Several bills introduced in the last few years have tried – unsuccessfully – to reform the California Community Colleges system by changing its funding formula or its governance structure.
Now, the Little Hoover Commission – an independent state oversight agency that investigates state government and follows through with legislation on its recommendations – has renewed the call for such changes, describing the sprawling system as "starved of essential leadership in Sacramento" needed to navigate a current crisis and lead toward a brighter future.
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The commission spent a year studying the community college system and voted 7-1 on a final report. The group's most high-profile recommendation calls for community colleges to take over the task of running the state's adult basic education programs, the bulk of which are currently operated by K-12 school districts.
But the commission also zeroed in on key governance changes it says are critical. At present, thousands of students who want degrees or certificates leave the system without them, and thousands more are unable to get into the classes they need.
The California Community Colleges Chancellor's Office should be given more authority and autonomy to oversee and coordinate the 72 college districts and 112 colleges spread across the state, the Feb. 28 report from the Little Hoover Commission said.
The report also calls for the Legislature to change the community colleges' funding formula so that it rewards colleges for getting students to advance to the next class, complete a certificate or transfer to a four-year university – rather than rewarding them for the number of students enrolled in the first few weeks of class, as under the current system.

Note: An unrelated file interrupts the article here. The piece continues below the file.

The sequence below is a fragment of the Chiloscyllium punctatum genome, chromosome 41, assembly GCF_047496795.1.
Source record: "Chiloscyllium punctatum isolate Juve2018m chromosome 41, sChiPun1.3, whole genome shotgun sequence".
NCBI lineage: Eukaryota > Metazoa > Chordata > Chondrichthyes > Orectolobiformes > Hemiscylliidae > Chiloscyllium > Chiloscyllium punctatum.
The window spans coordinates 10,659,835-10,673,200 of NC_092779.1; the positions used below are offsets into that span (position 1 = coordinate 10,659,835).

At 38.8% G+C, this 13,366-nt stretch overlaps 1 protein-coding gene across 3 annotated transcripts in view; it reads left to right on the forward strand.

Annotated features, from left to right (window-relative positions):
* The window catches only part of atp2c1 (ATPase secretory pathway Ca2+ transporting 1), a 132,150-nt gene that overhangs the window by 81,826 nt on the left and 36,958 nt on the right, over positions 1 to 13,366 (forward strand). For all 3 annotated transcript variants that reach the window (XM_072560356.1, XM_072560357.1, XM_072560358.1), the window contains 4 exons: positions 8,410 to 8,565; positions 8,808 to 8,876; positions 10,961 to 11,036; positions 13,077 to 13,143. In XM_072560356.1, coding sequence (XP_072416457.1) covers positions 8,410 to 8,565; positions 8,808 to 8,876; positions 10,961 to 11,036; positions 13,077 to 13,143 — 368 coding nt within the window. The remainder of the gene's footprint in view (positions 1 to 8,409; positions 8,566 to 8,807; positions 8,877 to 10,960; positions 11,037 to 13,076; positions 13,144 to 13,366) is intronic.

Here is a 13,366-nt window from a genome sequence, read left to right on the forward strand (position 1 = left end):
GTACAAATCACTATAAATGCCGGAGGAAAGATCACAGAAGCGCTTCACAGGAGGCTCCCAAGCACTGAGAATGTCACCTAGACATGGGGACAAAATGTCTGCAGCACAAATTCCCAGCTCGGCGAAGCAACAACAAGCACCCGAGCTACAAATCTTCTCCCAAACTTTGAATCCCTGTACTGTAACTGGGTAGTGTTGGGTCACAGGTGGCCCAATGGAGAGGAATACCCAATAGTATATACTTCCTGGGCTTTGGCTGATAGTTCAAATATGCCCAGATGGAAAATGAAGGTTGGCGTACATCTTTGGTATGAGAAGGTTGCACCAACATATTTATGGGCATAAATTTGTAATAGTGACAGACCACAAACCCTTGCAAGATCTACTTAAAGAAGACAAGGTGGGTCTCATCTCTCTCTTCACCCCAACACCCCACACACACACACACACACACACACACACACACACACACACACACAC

In part because the community colleges grew out of the K-12 system, they are set up in 72 autonomous districts run by locally elected trustees. The chancellor's office in Sacramento provides policy direction for, but lacks real authority to change, the way the districts operate, the report said.
Regulations adopted by the Board of Governors often are written in a way that gives districts permission to take certain actions, rather than requiring them to do so. The governor, not the chancellor, appoints the chancellor's executive cabinet members. And while the chancellor's office can monitor districts' compliance with reporting requirements, it cannot enforce compliance.
California's governance structure "simply prevents the chancellor from being a chancellor," David Longanecker, president of the Western Interstate Commission for Higher Education, told the panel.
The chancellor's office sponsored 2010 legislation, AB 2109, to remove the designation of the community colleges as a state agency, giving the chancellor's office more flexibility in hiring executive staff. But the bill never was heard in the Assembly Higher Education Committee.